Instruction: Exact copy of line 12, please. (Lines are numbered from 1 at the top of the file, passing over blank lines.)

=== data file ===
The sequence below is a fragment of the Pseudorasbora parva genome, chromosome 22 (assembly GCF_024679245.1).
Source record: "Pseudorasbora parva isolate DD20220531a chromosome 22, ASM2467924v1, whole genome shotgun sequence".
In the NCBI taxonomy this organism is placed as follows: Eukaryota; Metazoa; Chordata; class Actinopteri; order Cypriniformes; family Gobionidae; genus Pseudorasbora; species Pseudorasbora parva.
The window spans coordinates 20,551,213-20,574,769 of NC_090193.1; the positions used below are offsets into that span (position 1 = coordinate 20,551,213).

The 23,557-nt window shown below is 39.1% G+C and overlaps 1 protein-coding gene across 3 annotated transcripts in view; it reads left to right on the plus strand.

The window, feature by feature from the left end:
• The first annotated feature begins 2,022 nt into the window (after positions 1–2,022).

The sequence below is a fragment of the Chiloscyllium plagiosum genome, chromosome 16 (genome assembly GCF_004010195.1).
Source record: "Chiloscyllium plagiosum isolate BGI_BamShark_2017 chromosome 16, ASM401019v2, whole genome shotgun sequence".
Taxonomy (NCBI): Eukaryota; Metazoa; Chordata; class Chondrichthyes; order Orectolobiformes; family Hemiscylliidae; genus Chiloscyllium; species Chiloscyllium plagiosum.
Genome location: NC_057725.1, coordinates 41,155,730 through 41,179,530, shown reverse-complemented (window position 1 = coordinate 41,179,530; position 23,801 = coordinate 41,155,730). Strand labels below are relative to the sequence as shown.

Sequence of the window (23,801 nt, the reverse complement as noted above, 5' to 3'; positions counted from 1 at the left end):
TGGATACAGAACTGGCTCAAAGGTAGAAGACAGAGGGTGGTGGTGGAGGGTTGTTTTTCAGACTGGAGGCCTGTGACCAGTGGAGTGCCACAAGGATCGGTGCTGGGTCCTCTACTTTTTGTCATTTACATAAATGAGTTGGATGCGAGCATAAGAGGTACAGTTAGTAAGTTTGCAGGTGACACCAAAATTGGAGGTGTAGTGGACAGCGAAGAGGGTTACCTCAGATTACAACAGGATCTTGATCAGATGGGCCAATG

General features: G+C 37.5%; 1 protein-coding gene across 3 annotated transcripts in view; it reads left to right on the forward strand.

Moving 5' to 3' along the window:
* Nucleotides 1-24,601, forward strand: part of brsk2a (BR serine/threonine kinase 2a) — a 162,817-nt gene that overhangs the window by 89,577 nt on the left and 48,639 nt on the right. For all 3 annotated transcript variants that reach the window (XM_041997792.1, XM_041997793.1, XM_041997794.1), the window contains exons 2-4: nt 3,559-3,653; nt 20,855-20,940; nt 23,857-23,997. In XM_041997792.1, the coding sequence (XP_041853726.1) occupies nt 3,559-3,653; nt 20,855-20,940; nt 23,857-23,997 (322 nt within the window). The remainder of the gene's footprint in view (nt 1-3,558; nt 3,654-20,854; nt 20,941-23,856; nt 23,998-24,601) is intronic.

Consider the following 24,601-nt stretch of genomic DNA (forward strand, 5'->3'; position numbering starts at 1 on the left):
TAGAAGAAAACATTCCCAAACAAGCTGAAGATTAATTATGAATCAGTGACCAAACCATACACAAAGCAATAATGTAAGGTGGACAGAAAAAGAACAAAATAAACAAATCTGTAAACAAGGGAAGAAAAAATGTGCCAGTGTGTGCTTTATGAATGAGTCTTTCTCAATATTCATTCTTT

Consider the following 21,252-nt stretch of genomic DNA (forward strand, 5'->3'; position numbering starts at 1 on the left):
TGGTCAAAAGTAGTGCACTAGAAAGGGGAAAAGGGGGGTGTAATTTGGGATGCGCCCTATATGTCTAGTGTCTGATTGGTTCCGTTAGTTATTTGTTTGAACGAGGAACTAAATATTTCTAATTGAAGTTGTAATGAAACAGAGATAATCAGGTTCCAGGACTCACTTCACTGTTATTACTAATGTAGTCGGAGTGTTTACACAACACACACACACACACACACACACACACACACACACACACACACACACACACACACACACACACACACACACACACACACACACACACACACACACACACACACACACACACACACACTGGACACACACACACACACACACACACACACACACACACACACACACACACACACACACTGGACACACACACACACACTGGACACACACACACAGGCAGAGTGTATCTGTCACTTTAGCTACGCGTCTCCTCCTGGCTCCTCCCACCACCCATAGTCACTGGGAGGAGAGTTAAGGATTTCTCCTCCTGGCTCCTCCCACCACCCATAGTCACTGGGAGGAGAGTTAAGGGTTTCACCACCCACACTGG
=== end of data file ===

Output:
Sequence of the window (23,801 nt, the reverse complement as noted above, 5' to 3'; positions counted from 1 at the left end):